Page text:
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In Music

Milwaukee's Herman Astro has issued its first full-length CD.

In Music

"Chico" features an image of drummer Cody Calderon's dad.

Five questions for Herman Astro

With an EP under its belt, the still-young Milwaukee band Herman Astro has already made a name for itself here at home. Now, a full-length disc, "Chico," is out and Herman Astro is ready to ramp up.

Formed in 2009, Herman Astro has brought it's blues-infused rock and roll to stages across town, creating a good following already. As the arrival of "Chico" loomed, songs from the record were already garnering airplay on WUWM and other local radio stations.

The band officially releases "Chico," on Saturday, Dec. 17 at 9 p.m. at The Mad Planet, with Chicago's The Right Now and DJ Marcus Doucette. Tickets are $5 in advance and $8 at the door and include a copy of the CD.

We asked frontman Zachary Pluer – yes, he's Robin's nephew – five questions about Herman Astro and "Chico" ... First of all, you've got to tell us about the photo on the cover of "Chico."

Zachary Pluer: Cody , Eric, Andy and I were hanging out at my mother's house in high school when we noticed an old picture of Cody's father on the fridge. It was decided then that this amazing picture of Cody's father would one day be the cover of one of our albums. Cody and I are stepbrothers.

Ten years later we couldn't locate that exact photo but found an even better one. Shot in 1977, in Door County, the photo represented for Cody's father, what we hope that "Chico" represents for us. We hope that we have the same glimmer in our eyes as his father did, as we show off our big fish, "Chico."

OMC: Now, onto the music inside. Is it true you recorded the bulk of the record live? Were there any overdubs?

ZP: We very intentionally tracked live, as our live sound, the ups and downs both in tempo and emotion, have become our identity. We recorded at Howl Street Recordings, with engineer Shane Hochstetler, with the goal of recording as live sounding of an album as possible.

Howl Street's tracking room is a log room – the walls covered in real logs – which created a really rich sound, and with Shane's jedi-master skills, we were able to get the full sound we were looking for. We didn't use a click-track either, as we wanted the music to move in tempo with the emotions of our playing.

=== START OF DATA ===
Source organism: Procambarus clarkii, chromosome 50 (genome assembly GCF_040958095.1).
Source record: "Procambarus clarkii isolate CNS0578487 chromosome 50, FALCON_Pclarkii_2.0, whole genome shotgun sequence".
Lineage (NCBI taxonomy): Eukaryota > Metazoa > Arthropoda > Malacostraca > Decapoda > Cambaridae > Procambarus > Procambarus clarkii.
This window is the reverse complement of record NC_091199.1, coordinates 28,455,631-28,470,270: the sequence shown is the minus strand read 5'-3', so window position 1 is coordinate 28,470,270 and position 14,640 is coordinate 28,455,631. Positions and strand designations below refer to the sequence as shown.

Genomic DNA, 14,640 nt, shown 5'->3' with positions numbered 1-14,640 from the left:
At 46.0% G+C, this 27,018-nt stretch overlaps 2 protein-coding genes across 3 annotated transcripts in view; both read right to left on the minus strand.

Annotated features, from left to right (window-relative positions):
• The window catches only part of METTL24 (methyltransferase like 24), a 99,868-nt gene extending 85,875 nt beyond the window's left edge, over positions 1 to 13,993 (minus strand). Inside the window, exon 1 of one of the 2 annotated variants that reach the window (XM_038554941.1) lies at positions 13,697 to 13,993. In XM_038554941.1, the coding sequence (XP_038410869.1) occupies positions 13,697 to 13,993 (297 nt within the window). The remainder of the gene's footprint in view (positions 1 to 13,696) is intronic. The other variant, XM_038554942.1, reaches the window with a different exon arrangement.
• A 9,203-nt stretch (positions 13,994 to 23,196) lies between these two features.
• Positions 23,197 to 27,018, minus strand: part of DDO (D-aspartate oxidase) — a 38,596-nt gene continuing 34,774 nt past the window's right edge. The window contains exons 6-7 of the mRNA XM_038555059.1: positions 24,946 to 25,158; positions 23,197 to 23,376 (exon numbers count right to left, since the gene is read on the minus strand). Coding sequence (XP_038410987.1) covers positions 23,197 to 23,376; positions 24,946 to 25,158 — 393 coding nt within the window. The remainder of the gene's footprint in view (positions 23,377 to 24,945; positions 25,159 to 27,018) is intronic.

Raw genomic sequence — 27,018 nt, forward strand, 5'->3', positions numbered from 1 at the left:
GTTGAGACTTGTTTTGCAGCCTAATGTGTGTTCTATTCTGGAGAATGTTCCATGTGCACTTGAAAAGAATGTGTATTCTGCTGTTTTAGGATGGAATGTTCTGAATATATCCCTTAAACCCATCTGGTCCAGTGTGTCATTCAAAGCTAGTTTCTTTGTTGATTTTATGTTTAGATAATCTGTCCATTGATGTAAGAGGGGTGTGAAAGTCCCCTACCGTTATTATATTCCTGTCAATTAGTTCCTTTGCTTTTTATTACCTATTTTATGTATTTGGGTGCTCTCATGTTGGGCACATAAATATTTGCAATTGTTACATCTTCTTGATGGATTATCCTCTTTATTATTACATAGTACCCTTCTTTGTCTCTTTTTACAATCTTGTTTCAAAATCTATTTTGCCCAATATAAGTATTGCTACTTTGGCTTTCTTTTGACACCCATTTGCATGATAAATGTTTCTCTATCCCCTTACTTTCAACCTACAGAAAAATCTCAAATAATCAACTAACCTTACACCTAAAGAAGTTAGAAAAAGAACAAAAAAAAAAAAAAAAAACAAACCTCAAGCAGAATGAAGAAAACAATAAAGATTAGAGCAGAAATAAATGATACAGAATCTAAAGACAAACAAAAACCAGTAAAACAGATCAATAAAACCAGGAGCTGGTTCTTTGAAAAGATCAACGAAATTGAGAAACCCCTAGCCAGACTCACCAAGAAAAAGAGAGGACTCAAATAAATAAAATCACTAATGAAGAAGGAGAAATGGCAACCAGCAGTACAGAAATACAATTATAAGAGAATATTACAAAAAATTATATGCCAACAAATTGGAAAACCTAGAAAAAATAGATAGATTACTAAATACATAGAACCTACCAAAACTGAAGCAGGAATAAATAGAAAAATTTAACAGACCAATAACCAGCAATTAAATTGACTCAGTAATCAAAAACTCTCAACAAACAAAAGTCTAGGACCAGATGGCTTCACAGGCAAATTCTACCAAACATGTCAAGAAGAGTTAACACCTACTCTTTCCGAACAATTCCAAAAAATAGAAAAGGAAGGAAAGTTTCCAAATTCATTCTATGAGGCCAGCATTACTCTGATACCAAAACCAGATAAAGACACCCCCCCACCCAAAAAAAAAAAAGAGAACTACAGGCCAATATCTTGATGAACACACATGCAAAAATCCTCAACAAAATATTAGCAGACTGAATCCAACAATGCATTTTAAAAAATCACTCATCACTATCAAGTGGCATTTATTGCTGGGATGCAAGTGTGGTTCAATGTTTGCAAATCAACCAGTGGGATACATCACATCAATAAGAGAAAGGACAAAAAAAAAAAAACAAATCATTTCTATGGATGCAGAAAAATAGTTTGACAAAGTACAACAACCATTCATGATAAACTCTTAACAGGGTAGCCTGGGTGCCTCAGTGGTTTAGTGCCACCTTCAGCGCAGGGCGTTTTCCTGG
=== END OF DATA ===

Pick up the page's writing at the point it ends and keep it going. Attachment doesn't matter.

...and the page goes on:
The only overdubs were guest musicians – horns, piano, classical guitar – and vocals that simply don't work logistically if tracked live. But again, tracking live would have only worked with Shane's incredible engineering skills and the natural richness of the room.

OMC: Was it important for the band to capture the energy of its live performances on the record?

ZP: Extremely important. From our formation in 2009, we've relied heavily on our live performance, which we are very proud of. If nothing else, Herman Astro is emotive. There's a sort of desperation/drive that comes along with being in our mid 20s that you can feel in the music.

This being our debut full-length album, it was important for us to capture that in the recording process. In a way, "Chico" is us fleshing out our identity, staking our claim, both as musicians and people, and the only way we saw feasible to do so was focusing on our live energy.

OMC: At a time when a lot of bands are mining the folkier side of rock and roll from the 1960s and '70s, you guys are more an out and out rock and roll band. Where do you draw your inspiration?

ZP: It's safe to say we draw our inspiration from the rhythm and blues side of rock and roll. Our rhythm section is inspired mostly by funk, jazz and afro-beat backgrounds, and my vocals are drawing on the soul tradition.

Eric LeMieux brings more of a traditional riff-rock groove to the music, which makes it a bit edgier and in my opinion, unique than most throw-back bands. Yet, I'm also a fan of the singer-songwriter tradition, where the focus is on lyrical content and structure.

More than anything, though, we attempt to write solid songs; sometimes one of us will have to lay back from what we're fully capable of for the sake of the song as a unit. There are many stellar bass/guitar riffs, drum beats and vocal melodies forever abandoned in our rehearsal space, because they took away from the collective song we were attempting to create.

OMC: What's your goal for "Chico"? Where do you hope it leads Herman Astro?

ZP: We were extremely fortunate in our freshman year to have some pretty incredible opportunities; winning "catchiest song of the year" on 88nine Radio Milwaukee, playing at Turner Hall and the Emerging Artist Series at Summerfest, opening for acts such as Fitz & The Tantrums, The Constellations, Kings Go Forth, Orgone.

In our sophomore year, we hope to seeChico dragging us around the country, packing us in tents, depriving us of sleep, touring and spreading this thing we've come to love across the country. Our immediate fantasy is to travel with a national act as their support, and begin to spread the positive response we've had to Herman Astro here in Milwaukee, to the corners of the U.S.


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